I have to admit, I can see the temptation. Watching Kate Middleton go from regular person to princess, perfectly gorgeous as she is fawned over by the entire world, I understand girlhood fantasies. When the prince said, in his vows, “and all my belongings,” I could not control that involuntary pang of jealousy. To have access to that kind of wealth and power means to be able to truly change the world. Whatever Princess Kate wants to do, she can. The world is at her disposal. All her dreams…
Well, unless she dreams about having a bit of privacy. Cameras at her every blink. Tabloids measuring the size of her waist — talk about body commentary. I even saw one article discussing whether she should have been wearing nipple pads (!). Sure, now she can do anything, but within certain rules. Every word out of her mouth will be scrutinized and analyzed. Every gesture, every expression blogged to death. Not to mention big decisions. Imagine trying to start a family, or having a regular job. She is no longer just Kate, and she never will be again.
So I ask myself, would I do it? If I had an option of gaining access to enormous power, wealth and status in exchange for relinquishing a private life, would I do it? Loving gazes from the prince aside, I’m sure she had this discussion in her own mind as well. Marry the prince and become a princess, with all that it comes with, or live a normal life. I don’t think it’s as simple a decision as it seems.
As I watched the royal wedding unfold on television today, I was flooded with memories of the day I covered the wedding of Prince Charles and Lady Diana nearly 30 years ago. I thought, as I so often have, of the one tender, unscripted moment I saw amid all the pomp and the pageantry of that riveting day in July 1981.
I was a reporter for the Associated Press in Pittsburgh and had a burning desire to cover the royal nuptials. I called the AP’s foreign editor and told him that I would be in London on vacation in late July, and offered to help with the reporting. (I remember ambition!) He said yes, and so I got on the phone again and booked a flight to London.
I was given what I thought was a plumb assignment, to do a feature story on Americans who had travelled to the wedding. But my first job was to stand on the Queen Victoria Memorial and watch the carriages leave Buckingham Palace, directly across the street. Should anything untoward happen, I was to find a phone and call the bureau.
In all likelihood, I’ll be up early Friday, watching the royal wedding with my daughter from my East Coast U.S. residence. That’s largely because my daughter’s manners, after 30 weeks of residence in my uterus, are still somewhat unpolished. She hasn’t been born yet, and the odds are that she’ll have kicked me awake well in time for the sounding of the bells at Westminster Abbey. In the event that I had an already-born daughter, however, I’d strongly prefer that she sleep in this Friday morning.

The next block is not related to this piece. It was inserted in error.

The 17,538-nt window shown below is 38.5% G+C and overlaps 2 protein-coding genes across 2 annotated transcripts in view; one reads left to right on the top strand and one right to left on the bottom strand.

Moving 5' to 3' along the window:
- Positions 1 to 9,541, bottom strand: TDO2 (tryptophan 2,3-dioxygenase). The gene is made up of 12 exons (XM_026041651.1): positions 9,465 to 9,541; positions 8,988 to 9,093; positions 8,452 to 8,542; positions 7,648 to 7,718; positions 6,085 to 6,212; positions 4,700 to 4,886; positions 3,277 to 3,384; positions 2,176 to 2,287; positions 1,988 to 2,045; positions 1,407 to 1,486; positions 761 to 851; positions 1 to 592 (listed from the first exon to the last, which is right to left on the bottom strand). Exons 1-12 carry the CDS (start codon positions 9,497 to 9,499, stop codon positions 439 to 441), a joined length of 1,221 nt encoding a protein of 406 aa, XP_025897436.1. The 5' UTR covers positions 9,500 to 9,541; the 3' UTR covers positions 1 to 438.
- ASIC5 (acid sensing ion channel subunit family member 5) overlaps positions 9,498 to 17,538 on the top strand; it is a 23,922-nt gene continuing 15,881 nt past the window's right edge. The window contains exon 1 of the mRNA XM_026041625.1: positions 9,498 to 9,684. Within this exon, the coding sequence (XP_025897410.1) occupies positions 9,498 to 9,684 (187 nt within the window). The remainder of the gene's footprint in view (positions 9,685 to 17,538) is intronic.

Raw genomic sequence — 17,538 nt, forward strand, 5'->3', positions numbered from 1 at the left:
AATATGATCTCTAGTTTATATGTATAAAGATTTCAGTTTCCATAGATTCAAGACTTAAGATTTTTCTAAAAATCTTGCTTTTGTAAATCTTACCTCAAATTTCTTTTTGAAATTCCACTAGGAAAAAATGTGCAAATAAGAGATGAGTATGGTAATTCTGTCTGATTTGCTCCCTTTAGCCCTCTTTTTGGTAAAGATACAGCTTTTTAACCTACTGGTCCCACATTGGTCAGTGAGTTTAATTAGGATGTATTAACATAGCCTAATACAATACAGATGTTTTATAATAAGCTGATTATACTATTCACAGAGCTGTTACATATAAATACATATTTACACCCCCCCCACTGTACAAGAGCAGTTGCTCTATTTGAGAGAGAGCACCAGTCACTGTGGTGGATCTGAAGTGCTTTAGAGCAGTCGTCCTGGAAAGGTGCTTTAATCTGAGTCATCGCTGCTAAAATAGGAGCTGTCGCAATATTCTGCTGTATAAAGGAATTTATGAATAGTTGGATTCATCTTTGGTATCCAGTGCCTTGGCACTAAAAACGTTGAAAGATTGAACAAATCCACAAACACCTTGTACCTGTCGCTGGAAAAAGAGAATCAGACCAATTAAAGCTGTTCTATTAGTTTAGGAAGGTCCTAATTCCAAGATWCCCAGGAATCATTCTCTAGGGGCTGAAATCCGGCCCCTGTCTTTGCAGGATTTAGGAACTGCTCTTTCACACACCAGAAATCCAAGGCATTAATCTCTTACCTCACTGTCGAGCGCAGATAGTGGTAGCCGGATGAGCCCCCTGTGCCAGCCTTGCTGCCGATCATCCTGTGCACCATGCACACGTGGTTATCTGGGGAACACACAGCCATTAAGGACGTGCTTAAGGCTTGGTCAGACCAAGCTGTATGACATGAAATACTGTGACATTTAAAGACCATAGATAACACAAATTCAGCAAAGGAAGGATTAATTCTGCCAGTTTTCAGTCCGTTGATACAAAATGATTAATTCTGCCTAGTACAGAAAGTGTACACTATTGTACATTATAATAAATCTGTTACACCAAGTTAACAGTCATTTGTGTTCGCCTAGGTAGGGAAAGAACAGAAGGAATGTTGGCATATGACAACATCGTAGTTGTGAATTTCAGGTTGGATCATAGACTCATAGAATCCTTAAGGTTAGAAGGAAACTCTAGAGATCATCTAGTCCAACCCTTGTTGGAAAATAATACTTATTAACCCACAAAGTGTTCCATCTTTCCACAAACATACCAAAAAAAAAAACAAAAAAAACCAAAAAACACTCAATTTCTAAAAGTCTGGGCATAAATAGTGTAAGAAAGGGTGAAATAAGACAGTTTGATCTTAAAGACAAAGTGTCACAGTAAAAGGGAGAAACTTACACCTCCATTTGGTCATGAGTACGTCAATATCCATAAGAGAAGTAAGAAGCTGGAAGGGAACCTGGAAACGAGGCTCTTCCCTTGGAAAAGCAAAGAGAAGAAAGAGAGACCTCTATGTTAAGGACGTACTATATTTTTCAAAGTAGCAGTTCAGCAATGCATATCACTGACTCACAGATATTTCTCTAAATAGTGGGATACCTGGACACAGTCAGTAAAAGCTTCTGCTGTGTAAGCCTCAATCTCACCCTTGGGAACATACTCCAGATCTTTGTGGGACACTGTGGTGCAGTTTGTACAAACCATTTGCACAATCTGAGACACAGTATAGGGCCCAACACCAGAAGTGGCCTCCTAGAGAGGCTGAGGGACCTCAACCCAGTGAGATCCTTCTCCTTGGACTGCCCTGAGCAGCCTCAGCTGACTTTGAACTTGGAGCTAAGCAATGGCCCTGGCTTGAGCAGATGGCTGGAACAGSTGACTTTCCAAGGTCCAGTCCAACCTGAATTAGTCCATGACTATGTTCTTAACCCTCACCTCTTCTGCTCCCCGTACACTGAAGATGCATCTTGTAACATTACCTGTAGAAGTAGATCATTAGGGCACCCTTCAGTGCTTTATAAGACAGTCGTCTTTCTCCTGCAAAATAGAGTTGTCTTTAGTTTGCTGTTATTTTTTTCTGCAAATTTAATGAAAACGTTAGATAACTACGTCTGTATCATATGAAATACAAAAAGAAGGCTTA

Is it really so important to get our bleary-eyed little American girls out of bed to show them that princesses are “real” and that “fairy tales can come true”? Not only would I say “no,” but I’ll go even further and say that it’s actually kind of creepy. Disney’s Princess industry is a golem of a marketing tool, aptly skewered by Peggy Orenstein’s “Cinderella Ate My Daughter,” as well as by others. Yes, girls can be heroines, too. Hooray. But Mulan — a kick-butt Chinese warrior — is surely preferable to Cinderella, the girl who can’t find her way out of her own problems without a fairy-godmother bestowed dress, pair of shoes and prince. It’s important to note that Kate Middleton, whom I’m sure is a perfectly nice person, is going to have the world’s attention on Friday not because she’s cured cancer, but rather, because she’s done the best job of “marrying up” of anyone on the entire planet. And I’m sure she’ll look stunningly beautiful doing it.
They stand for everything I find abhorrent: Inherited political and religious power. Ostentatious wealth. Idleness. Scandalous behavior. Nonetheless, I can’t resist the English royals at wedding time.
At least I come by this fascination honestly: My late mother was born and raised in Yorkshire, where her family lived for generations — going as far back as Jews were allowed to reside in England. (Jews had been banished for many centuries, another black mark on the monarchy.) I lived in London as a foreign correspondent. I crave really strong English tea. My dogs are named for Jane Austen characters.
So when the news broke that Prince William had finally asked his long-time girlfriend Kate Middleton for her hand in marriage, I had the most wonderful flashbacks. There was the time in 1981 when my sister and I woke up in the middle of the night to turn on the TV and watch Prince Charles and Lady Diana Spencer proceed through the happy streets of London on their way to St. Paul’s Cathedral and a marriage that, we learned later, was doomed from the start. Whatever. It was a great and lavish spectacle.
You've successfully signed up!
Thank you for subscribing.
Please provide the following optional information to enable us to serve you better.
The Forward will not sell or share your personal information with any other party.
Thank you for signing up.Close